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Is a Stye Contagious? The Truth Behind Eye Infections

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If you have ever noticed a small red bump on your eyelid, almost like a pimple, you likely had a stye.  An extremely common eye condition, styes can cause further eye infections if they are not addressed.  Fortunately, your optometrist can help, but in the meantime, you may wonder if a stye is contagious.

While they can have several causes, styes are rarely contagious.  You can only give someone else a stye if you transmit a certain bacteria.  However, this situation is unlikely and easily preventable.

What Is a Stye, Anyway?

Your eyes are a remarkably sensitive part of the body.  They are easily susceptible to all kinds of problems, such as vision issues, scratches, infections, and more.

Inside and along the outer edge of the eyelids, you have tiny oil-producing glands and hair follicles.  These can easily become plugged or blocked, causing minor irritation and swelling.  Bacteria can spread easily from your hands or face to your eye, causing infection and inflammation.  When this happens, you will notice a small red bump that looks similar to a pimple.

This is a stye.  Clinically called a “hordeolum,” a stye is a minor infection, and often goes away within a week or two.  There are two types of styes:

  • Internal styes develop on the inside edge of the eyelid, facing the eye.  These are caused by an infection less frequently  in the Meibomian (oil) glands located within the eyelid.
  • External styes develop on the outer edge of the eyelid, facing away from the eye, near the eyelash bases.  These are more common and caused by an infection of the ciliary glands of Zeis and Moll.

You can have a stye on one eyelid or both simultaneously, although the latter is more rare.

How to Tell If You Have a Stye?

If you are unsure you have a stye, it helps to know what to look for.  The most obvious symptom is often visible redness—usually in the form of a bump—on or around the eyelids.  If this area is uncomfortable or easily irritated, especially when touched, you likely have a stye.

Styes can also cause:

  • Swelling of the eyelid
  • Tenderness in the affected area
  • A gritty sensation in the eye
  • Increased tear production
  • Sensitivity to light
  • Crustiness around the eyelids

It is essential to remember that, despite how it appears, a stye is not a pimple.  While your first impulse may be to try to pop it, try to avoid this at all costs.  Popping a stye can spread bacteria around the infection site, which can lead to further problems in the eye.

How Do Styes Spread?

There is good news here.  While many infections are easy to transmit, a stye is not one of them.  Though it is technically possible to give somebody else a stye, it is extremely rare.

Usually, a stye is caused by staphylococcus bacteria.  This is found in several parts of the human body and is relatively harmless.  However, like most bacteria, it can occasionally spread.  When it reaches the sensitive areas around the eye, it can lead to an infection that causes a stye.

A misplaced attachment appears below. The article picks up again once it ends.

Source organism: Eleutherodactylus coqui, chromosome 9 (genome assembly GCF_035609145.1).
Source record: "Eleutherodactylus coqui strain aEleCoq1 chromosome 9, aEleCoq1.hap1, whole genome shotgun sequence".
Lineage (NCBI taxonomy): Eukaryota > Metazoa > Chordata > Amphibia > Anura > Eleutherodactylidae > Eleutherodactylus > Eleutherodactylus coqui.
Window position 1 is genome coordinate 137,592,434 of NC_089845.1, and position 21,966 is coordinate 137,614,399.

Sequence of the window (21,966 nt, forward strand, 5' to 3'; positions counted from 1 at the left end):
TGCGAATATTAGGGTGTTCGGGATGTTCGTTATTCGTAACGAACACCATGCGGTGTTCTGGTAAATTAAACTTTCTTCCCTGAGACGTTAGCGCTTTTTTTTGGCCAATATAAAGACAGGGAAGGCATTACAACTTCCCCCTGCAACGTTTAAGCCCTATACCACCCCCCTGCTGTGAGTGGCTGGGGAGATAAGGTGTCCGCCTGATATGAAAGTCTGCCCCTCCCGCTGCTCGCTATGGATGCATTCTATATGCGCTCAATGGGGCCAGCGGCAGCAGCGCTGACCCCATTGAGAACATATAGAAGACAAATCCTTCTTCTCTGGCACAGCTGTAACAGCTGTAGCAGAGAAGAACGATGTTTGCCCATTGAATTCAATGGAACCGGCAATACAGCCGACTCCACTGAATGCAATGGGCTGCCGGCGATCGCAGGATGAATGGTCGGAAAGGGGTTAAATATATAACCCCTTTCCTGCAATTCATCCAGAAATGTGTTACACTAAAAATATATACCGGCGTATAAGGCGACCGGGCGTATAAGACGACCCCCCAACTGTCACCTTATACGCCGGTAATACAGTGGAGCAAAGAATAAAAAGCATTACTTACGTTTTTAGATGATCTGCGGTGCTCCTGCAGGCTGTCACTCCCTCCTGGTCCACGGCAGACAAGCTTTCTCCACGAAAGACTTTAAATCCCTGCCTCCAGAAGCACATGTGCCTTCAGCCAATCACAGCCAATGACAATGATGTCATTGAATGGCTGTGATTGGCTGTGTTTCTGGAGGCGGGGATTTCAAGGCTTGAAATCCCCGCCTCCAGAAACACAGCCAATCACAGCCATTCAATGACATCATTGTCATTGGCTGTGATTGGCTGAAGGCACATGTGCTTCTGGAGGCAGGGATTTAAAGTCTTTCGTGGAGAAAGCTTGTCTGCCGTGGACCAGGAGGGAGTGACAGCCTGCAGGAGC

However, this type of bacteria is not easy to transmit.  A person would need to come into direct contact with the inflamed area—your eyelid, and the bacteria would need to spread to them.  This is an unlikely situation, and you can take some small steps to lower the transmission risk even further.

What to Do If You Have a Stye?

A close-up of a person washing their hands at a kitchen sink with soap and water.

While a stye can be uncomfortable, it does not have to be a long-term problem.  Whether you are looking to lower the risk of transmission, bring yourself relief from the symptoms, or both, it helps to:

  • Wash your hands before and after touching your eyes.
  • Use hot compresses for around 15 minutes or so a few times a day.  This stimulates the area, loosens the blocked glands, and helps you find relief from any discomfort.
  • Gently clean the affected area with an eyelid scrub, or even just warm water with tear-free shampoo.
  • Massage the affected area, once clean, to improve circulation and expression of the glands.
  • Wash any shared towels, bedsheets, or pillowcases that you touch in your home to prevent the risk of bacterial transmission.
  • Avoid popping styes.  This can lead to a significantly higher risk of further infections and an increased likelihood of transmission.

If after a week your stye remains or worsens, it is time to visit your optometrist for more professional care.  Your optometrist may prescribe an oral antibiotic medication or antibacterial ointment to handle the bacteria causing the infection.  If your stye is severe, they may recommend further treatment, like steroids, or even draining the affected area.

When to See Your Optometrist

If you are dealing with the discomfort of a stye, or are experiencing any other problem with your eyes or vision, come see our team at Eye Love Optometry.  We are here to help you find relief from your symptoms.  Schedule an appointment with our team, and let us help!


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  • Written by Park L. Hsieh, O.D.

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